Happy Face reporting continues to undermine credibility of Barbados news media
Nation News says Barbados S&P rating “Going down”
Wall Street Journal says “brink of junk”
Reading about the same subject in the Wall Street Journal and The Nation makes for an interesting comparison.
There’s always an agenda in the news, but can you always see it?
One might presume that the WSJ wouldn’t have an agenda one way or the other concerning Barbados – but that presumption could be wrong. Perhaps the reporter or editor has a foreign currency position that will benefit from this story. Or not.
Readers seldom know the agendas behind the delivery or censoring of any story and that’s why we at BFP always remind folks to think for themselves and do their own research on anything that matters to them. That caution includes anything you read at Barbados Free Press too.
We believe that Barbados benefits from media-literate citizens who question everything and we don’t exclude ourselves from that scrutiny. We encourage it.
Frankly, I don’t trust the news media anywhere to be unbiased. As examples we’ve seen Reuters withdraw a thousand faked and staged news photos. The Los Angeles Times and the New York Times had to apologize for faking news stories. Fox News altered photos to deceive.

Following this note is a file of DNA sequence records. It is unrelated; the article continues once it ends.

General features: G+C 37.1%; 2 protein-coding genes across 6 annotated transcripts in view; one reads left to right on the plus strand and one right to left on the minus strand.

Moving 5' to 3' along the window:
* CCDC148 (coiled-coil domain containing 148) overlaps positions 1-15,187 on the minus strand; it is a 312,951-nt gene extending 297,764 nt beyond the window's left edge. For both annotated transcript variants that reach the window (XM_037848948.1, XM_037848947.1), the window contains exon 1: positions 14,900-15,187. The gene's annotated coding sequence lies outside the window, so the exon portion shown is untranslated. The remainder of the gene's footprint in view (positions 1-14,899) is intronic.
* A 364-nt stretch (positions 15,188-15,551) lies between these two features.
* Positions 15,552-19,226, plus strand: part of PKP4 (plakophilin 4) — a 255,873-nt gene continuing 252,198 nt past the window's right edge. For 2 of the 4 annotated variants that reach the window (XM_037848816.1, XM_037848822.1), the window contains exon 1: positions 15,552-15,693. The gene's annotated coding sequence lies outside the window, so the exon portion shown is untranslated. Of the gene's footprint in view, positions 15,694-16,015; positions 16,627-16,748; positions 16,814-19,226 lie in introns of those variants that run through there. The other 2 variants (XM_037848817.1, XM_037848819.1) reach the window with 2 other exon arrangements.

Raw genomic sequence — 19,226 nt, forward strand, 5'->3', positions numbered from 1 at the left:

And don’t forget how our own Nation News, CBC, Voice of Barbados and Barbados Advocate refused to cover the story of how Jonathan Lazlo Danos, President of Barbados flyover contractor 3S Structural Steel Solutions, was being sued for fraud and secret kickbacks on another government highway bridge project in Jamaica. The Barbados news media refused to cover the story for ELEVEN DAYS until Barbados Free Press and other blogs shamed them into it.
As we said at the time…
“This joint refusal of ALL the Barbados news media to cover a story of national importance about allegations of fraud and secret kickbacks by a man who is in charge of our national highway and bridge project is unforgivable.”
There are many more stories that the Barbados news media ignored, for instance the failure of the police to respond to threats of violence and actual arsons against local businessman Adrian Loveridge.
It makes you wonder what the Barbados news media have gotten away with in the past.
Happy Face agenda of the Barbados news media
We’ve noticed that our oldstream news media – CBC, The Barbados Advocate, The Nation – often go to great lengths to soften or conceal bad news from the public. “Balanced reporting” in their eyes means leaving out the details to prevent citizens from doing their own analysis. When bad news is given, it is usually delivered in generalities and “balanced” with some positive statement or counter story.
Our news media also delivers one product to locals and a different product to the rest of the world via the internet.
Have you noticed that search engines like Google and Yahoo seldom take you to the Barbados Advocate online news stories? That’s because the Barbados Advocate blocks the search engine spiders from their website. They don’t want the rest of the world reading their online edition!